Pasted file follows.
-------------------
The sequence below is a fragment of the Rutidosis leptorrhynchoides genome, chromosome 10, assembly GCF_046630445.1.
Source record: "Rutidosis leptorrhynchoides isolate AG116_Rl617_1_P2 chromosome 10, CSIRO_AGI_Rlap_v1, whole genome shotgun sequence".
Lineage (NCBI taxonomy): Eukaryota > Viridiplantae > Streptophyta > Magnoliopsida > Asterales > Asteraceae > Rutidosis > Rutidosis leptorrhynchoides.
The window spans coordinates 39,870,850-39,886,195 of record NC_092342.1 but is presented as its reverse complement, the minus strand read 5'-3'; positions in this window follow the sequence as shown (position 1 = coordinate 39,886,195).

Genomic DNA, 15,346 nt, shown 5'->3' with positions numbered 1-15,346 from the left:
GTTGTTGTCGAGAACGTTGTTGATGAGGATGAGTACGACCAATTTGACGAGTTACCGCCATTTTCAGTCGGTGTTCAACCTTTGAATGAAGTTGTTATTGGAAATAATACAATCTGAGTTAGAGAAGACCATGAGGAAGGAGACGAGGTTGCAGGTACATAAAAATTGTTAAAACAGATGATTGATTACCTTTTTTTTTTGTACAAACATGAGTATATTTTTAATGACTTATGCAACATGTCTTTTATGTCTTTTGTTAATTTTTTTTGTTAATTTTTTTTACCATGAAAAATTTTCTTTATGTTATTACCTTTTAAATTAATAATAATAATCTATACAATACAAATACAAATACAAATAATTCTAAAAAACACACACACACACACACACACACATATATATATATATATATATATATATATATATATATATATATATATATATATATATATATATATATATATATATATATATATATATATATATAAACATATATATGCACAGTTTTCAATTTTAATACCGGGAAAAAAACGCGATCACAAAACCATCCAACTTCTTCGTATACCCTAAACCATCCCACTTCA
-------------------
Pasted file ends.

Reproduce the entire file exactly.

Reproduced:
The sequence below is a fragment of the Rutidosis leptorrhynchoides genome, chromosome 10, assembly GCF_046630445.1.
Source record: "Rutidosis leptorrhynchoides isolate AG116_Rl617_1_P2 chromosome 10, CSIRO_AGI_Rlap_v1, whole genome shotgun sequence".
Lineage (NCBI taxonomy): Eukaryota > Viridiplantae > Streptophyta > Magnoliopsida > Asterales > Asteraceae > Rutidosis > Rutidosis leptorrhynchoides.
The window spans coordinates 39,870,850-39,886,195 of record NC_092342.1 but is presented as its reverse complement, the minus strand read 5'-3'; positions in this window follow the sequence as shown (position 1 = coordinate 39,886,195).

Genomic DNA, 15,346 nt, shown 5'->3' with positions numbered 1-15,346 from the left:
GTTGTTGTCGAGAACGTTGTTGATGAGGATGAGTACGACCAATTTGACGAGTTACCGCCATTTTCAGTCGGTGTTCAACCTTTGAATGAAGTTGTTATTGGAAATAATACAATCTGAGTTAGAGAAGACCATGAGGAAGGAGACGAGGTTGCAGGTACATAAAAATTGTTAAAACAGATGATTGATTACCTTTTTTTTTTGTACAAACATGAGTATATTTTTAATGACTTATGCAACATGTCTTTTATGTCTTTTGTTAATTTTTTTTGTTAATTTTTTTTACCATGAAAAATTTTCTTTATGTTATTACCTTTTAAATTAATAATAATAATCTATACAATACAAATACAAATACAAATAATTCTAAAAAACACACACACACACACACACACACATATATATATATATATATATATATATATATATATATATATATATATATATATATATATATATATATATATATATATATATATATATATATATAAACATATATATGCACAGTTTTCAATTTTAATACCGGGAAAAAAACGCGATCACAAAACCATCCAACTTCTTCGTATACCCTAAACCATCCCACTTCA